The LEGO Technic 42111 Fast & Furious Dom’s Dodge Charger set received a rather good review here at TLCB when we got our hands on it. Certainly a better one than movies did. But, like those awful awful movies, could there be sequel; one that’s even faster and furiouser?
Well no, neither of those adjectives. But we do have a 42111 sequel that’s more sparkly.
That’s because we’ve outfitted our 42111 Dom’s Dodge Charger set with an array of LED lights courtesy of suppliers Lightailing, who have a huge range of LEGO compatible light kits available for sets including Creator, Modular Buildings, Star Wars, Harry Potter, City, and – as here – Technic.
Our 42111-compatible kit is produced by BriksMax, and it came in a neat box containing an instructions booklet, a 1 Year warranty card, a remote control, a battery box, and an alarming number of resealable bags.
Said bags were numbered and described, corresponding to the relevant point in the instructions denoting when to open each one. Inside each was a well-coiled set of wires, tiny circuit boards, sticky pads, or a combination of these.
So is adding the BriksMax light kit to your 42111 Dom’s Dodge Charger set fun? Absolutely not. Fiddly – yes. Fun – no.
Despite the instructions being reasonable, the installation process is effectively threading needle around two hundred times. It makes us wonder if these LED lighting kit companies could design a little attachment that clips into Technic holes and holds the wire, removing the need to endlessly thread LEDs through Technic beams and making the instructions simpler to boot (you can have that recommendation for free Lighting People!)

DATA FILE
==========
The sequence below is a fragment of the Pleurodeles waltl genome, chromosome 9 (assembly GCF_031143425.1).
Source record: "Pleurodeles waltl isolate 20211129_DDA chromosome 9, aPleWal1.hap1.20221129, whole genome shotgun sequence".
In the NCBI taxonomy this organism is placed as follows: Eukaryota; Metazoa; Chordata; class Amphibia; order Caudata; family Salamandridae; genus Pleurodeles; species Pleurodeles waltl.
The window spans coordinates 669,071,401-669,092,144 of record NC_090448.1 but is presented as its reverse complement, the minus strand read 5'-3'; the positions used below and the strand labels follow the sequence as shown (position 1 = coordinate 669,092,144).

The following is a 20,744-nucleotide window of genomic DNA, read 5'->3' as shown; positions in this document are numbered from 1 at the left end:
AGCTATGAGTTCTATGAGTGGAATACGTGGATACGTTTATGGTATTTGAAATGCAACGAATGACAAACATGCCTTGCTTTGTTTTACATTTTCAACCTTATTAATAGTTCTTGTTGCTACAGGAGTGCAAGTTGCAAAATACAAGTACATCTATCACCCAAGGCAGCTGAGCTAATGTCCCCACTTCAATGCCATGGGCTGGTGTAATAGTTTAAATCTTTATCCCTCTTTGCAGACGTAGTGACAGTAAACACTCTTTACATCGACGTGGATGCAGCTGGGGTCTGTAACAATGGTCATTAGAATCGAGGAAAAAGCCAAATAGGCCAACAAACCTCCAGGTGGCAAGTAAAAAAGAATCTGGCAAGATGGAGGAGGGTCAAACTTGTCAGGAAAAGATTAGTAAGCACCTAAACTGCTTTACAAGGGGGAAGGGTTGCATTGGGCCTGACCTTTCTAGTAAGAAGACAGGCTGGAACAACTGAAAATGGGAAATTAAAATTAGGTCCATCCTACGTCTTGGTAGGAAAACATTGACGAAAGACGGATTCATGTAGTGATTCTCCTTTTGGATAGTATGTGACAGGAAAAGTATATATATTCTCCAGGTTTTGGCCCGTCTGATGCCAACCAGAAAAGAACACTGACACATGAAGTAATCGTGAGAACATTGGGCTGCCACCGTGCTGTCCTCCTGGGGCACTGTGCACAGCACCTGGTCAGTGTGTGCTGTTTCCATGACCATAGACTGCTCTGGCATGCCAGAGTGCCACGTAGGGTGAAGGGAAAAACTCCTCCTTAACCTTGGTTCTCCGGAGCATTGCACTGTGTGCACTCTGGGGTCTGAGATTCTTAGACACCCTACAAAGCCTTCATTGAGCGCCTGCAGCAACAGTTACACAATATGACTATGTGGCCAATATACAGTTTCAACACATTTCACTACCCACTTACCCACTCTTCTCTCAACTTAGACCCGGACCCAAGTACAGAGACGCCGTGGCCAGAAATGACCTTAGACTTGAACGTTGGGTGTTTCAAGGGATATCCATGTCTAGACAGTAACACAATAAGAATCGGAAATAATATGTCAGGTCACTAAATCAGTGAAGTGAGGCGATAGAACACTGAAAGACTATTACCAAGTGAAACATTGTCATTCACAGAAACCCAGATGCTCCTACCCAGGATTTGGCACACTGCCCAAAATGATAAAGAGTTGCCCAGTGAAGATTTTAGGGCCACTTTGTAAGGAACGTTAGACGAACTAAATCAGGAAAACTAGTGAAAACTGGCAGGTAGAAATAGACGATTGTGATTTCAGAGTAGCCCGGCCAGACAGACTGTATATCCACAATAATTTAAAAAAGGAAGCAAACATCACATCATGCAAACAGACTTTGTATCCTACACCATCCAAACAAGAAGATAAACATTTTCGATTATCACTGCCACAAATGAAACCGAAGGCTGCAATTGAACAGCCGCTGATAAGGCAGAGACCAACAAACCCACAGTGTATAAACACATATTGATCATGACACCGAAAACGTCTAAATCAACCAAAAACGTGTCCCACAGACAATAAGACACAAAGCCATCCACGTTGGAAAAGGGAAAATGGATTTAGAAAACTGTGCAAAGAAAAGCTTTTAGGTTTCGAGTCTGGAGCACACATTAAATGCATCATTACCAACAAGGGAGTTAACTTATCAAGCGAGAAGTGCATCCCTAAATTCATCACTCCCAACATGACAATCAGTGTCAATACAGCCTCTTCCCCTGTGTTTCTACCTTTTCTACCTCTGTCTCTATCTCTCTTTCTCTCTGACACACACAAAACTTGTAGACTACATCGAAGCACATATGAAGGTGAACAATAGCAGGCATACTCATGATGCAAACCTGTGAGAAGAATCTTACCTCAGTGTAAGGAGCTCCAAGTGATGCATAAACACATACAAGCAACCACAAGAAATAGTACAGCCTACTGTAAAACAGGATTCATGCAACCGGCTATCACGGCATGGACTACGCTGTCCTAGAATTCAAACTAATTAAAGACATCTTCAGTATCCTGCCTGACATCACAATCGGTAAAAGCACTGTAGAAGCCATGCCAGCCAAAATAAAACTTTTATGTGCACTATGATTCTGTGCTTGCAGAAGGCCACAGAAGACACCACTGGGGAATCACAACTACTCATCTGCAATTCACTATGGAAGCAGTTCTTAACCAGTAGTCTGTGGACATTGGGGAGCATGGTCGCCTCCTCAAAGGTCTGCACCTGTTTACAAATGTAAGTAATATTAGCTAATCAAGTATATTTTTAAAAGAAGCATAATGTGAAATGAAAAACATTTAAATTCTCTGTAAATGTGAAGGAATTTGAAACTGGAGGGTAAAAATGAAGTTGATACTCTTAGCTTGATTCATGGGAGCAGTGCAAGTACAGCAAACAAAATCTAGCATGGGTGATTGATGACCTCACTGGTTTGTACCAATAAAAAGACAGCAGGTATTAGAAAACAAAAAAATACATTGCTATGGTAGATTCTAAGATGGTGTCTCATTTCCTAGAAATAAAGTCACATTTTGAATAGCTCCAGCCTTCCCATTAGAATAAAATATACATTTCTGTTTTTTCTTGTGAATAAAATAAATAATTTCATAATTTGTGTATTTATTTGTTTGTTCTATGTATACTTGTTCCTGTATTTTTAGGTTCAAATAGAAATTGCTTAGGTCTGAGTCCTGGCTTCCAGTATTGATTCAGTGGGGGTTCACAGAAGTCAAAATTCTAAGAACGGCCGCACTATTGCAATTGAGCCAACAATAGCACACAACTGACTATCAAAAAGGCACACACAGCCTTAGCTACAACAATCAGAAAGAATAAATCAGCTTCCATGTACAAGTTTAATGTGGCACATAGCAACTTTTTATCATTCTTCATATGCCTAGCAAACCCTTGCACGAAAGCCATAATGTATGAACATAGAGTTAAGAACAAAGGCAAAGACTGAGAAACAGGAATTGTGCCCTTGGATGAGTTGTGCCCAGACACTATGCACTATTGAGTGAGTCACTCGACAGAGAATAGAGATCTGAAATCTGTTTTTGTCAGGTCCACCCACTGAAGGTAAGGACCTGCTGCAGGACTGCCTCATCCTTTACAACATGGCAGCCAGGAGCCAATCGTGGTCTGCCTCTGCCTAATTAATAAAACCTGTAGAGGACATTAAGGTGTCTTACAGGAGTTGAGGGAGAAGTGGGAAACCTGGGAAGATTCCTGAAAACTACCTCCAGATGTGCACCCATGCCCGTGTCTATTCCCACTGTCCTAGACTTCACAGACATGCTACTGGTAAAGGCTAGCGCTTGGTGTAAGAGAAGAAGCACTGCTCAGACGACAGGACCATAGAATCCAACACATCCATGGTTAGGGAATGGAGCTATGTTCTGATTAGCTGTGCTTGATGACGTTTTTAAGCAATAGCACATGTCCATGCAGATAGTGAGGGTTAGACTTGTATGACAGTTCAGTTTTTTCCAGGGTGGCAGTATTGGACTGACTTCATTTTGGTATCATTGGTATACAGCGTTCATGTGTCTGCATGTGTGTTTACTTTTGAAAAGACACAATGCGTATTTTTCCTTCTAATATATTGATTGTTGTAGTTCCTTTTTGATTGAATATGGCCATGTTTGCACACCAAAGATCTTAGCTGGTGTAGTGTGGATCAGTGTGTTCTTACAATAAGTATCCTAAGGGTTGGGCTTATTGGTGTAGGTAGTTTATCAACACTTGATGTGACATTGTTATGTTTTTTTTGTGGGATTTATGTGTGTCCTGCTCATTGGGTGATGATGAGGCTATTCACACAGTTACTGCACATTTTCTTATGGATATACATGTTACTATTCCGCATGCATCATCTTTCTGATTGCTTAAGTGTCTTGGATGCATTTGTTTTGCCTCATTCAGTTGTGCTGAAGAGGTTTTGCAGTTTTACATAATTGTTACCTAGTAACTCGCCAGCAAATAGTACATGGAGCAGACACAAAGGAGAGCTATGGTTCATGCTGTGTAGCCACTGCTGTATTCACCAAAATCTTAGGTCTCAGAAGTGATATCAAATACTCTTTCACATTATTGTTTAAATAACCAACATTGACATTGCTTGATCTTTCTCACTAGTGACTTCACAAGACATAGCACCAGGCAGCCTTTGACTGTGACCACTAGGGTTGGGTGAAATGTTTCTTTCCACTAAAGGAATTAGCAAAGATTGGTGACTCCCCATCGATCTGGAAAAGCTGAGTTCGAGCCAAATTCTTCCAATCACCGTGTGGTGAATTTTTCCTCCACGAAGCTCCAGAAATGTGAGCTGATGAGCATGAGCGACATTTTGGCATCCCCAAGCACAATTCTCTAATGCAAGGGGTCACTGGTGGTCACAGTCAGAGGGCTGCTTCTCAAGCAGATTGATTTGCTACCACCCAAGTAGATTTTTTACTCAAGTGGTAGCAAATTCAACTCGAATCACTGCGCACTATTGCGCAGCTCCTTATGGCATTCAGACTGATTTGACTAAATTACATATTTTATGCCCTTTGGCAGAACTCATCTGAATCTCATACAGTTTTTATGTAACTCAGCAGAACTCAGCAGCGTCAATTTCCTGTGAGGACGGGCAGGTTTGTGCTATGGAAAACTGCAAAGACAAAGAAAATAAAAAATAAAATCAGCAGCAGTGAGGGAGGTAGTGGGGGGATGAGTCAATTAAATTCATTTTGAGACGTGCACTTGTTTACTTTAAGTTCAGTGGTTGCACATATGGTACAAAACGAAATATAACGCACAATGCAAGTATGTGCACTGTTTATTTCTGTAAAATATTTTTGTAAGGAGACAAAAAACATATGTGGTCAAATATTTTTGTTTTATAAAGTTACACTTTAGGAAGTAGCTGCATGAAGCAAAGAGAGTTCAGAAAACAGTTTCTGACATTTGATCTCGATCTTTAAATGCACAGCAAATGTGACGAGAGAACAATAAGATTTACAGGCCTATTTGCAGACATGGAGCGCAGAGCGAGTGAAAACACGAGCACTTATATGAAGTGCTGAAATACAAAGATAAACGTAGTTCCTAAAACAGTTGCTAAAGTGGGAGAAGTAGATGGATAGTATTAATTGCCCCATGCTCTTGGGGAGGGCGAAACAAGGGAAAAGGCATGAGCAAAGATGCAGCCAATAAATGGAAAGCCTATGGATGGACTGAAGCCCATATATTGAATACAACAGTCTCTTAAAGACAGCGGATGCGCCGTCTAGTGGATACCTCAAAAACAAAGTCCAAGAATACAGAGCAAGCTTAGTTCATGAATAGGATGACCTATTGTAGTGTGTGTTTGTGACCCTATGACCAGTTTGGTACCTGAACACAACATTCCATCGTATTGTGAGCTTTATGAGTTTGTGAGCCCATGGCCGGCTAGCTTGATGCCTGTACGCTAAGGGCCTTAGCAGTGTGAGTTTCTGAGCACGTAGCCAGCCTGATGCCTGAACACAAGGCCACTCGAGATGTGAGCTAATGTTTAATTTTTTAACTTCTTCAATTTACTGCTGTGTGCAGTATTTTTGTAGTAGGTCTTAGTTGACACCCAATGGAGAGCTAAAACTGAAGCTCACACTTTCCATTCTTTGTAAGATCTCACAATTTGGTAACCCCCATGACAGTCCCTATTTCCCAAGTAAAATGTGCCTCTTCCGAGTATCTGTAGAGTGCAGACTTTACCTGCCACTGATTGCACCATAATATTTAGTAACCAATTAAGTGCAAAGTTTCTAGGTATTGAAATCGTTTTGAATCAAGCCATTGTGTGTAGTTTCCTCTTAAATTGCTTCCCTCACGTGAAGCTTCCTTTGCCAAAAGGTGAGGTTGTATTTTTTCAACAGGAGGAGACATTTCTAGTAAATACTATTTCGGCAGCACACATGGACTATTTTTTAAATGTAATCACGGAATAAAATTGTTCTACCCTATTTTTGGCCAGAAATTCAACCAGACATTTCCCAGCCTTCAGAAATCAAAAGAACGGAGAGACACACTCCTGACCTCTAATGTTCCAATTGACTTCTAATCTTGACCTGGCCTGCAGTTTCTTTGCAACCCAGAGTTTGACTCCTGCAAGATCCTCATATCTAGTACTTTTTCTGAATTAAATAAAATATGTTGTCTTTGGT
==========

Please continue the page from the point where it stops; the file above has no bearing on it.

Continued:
The process is made harder by the wires being black and in this case the model being black too, although the BriksMax kit does sometimes differentiate between wire types via coloured band, plus each LED has the bag no. printed on its reverse, which is a thoughtful touch.
Only a few parts of the set need to be disassembled to install the LEDs, and only two pieces are replaced (the front indicator bricks switching from tiles to studs to give more room for the LED inside).
Overall though, the installation process is not fun one bit. However, the end result is, well… fantastic.
We’d resigned ourselves to the fact that we’d probably have wired something up incorrectly and switching on the kit via the remote for the first time would cause the indicators to flash diagonally or something, but no! It all worked. And it worked beautifully.
The BriksMax kit allows you to light up the interior, head and tail lights, and left and right indicators all separately, with the LEDs (and wires for that matter) all well hidden within the model.
Like previously reviewed third-party lighting products, installing the BriksMax kit does mean that the LEGO bricks don’t quite fit together was tightly as they did before, but – at least in the case of Dom’s Dodge Charger – the effect is minimal.
A bigger issue is the finding a place for the battery box, but we shoved that behind the seats and – being black – it isn’t too noticeable.
Despite the very un-fun (albeit reasonably well thought-out) installation, the end result of the BriksMax 42111 light kit is excellent. The wires feel of fairly good quality, the LEDs shine brightly, and the remote makes the model really playable.
It’s here where we think the kit really comes into its own, as you could buy this BriksMax kit to bring pre-programmed LED lights to your own MOCs (as long as they’re a similar size to the 42111 set), and the results could well be fantastic.
Used as intended by its maker; being fitted to the Technic 42111 Fast & Furious Dom’s Dodge Charger, the BriksMax kit has indeed brought a worthwhile enhancement to the official LEGO set.
A worthwhile sequel? Sure is.